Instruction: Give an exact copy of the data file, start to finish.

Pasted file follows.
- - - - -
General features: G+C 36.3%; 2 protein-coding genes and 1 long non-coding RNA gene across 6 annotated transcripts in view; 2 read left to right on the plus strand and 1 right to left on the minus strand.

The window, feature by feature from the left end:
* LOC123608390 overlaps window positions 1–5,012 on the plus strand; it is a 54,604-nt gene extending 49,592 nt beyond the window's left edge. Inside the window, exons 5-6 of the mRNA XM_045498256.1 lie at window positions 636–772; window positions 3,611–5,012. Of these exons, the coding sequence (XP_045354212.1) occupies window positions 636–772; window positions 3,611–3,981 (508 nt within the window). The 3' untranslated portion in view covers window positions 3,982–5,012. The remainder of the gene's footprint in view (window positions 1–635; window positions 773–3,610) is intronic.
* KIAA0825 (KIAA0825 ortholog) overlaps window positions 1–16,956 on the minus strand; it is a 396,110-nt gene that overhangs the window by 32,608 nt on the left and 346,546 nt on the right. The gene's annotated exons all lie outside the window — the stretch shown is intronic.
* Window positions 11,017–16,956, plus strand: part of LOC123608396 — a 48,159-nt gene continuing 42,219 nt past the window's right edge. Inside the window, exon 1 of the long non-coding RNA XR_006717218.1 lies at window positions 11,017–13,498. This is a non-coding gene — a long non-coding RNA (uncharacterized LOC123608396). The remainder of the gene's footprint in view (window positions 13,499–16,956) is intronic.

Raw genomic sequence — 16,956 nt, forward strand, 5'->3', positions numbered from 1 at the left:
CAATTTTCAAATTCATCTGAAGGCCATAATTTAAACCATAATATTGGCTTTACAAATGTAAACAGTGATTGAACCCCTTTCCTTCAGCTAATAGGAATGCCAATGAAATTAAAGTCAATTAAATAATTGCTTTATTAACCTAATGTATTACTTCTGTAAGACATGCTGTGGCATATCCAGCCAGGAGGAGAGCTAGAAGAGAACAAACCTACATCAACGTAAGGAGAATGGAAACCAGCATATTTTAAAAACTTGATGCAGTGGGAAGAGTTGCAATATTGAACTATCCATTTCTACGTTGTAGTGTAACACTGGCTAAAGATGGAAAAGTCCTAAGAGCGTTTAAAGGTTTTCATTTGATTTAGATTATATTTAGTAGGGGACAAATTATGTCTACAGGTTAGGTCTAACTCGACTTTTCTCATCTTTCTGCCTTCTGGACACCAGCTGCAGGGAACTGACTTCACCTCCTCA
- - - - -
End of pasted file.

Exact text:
General features: G+C 36.3%; 2 protein-coding genes and 1 long non-coding RNA gene across 6 annotated transcripts in view; 2 read left to right on the plus strand and 1 right to left on the minus strand.

The window, feature by feature from the left end:
* LOC123608390 overlaps window positions 1–5,012 on the plus strand; it is a 54,604-nt gene extending 49,592 nt beyond the window's left edge. Inside the window, exons 5-6 of the mRNA XM_045498256.1 lie at window positions 636–772; window positions 3,611–5,012. Of these exons, the coding sequence (XP_045354212.1) occupies window positions 636–772; window positions 3,611–3,981 (508 nt within the window). The 3' untranslated portion in view covers window positions 3,982–5,012. The remainder of the gene's footprint in view (window positions 1–635; window positions 773–3,610) is intronic.
* KIAA0825 (KIAA0825 ortholog) overlaps window positions 1–16,956 on the minus strand; it is a 396,110-nt gene that overhangs the window by 32,608 nt on the left and 346,546 nt on the right. The gene's annotated exons all lie outside the window — the stretch shown is intronic.
* Window positions 11,017–16,956, plus strand: part of LOC123608396 — a 48,159-nt gene continuing 42,219 nt past the window's right edge. Inside the window, exon 1 of the long non-coding RNA XR_006717218.1 lies at window positions 11,017–13,498. This is a non-coding gene — a long non-coding RNA (uncharacterized LOC123608396). The remainder of the gene's footprint in view (window positions 13,499–16,956) is intronic.

Raw genomic sequence — 16,956 nt, forward strand, 5'->3', positions numbered from 1 at the left:
CAATTTTCAAATTCATCTGAAGGCCATAATTTAAACCATAATATTGGCTTTACAAATGTAAACAGTGATTGAACCCCTTTCCTTCAGCTAATAGGAATGCCAATGAAATTAAAGTCAATTAAATAATTGCTTTATTAACCTAATGTATTACTTCTGTAAGACATGCTGTGGCATATCCAGCCAGGAGGAGAGCTAGAAGAGAACAAACCTACATCAACGTAAGGAGAATGGAAACCAGCATATTTTAAAAACTTGATGCAGTGGGAAGAGTTGCAATATTGAACTATCCATTTCTACGTTGTAGTGTAACACTGGCTAAAGATGGAAAAGTCCTAAGAGCGTTTAAAGGTTTTCATTTGATTTAGATTATATTTAGTAGGGGACAAATTATGTCTACAGGTTAGGTCTAACTCGACTTTTCTCATCTTTCTGCCTTCTGGACACCAGCTGCAGGGAACTGACTTCACCTCCTCA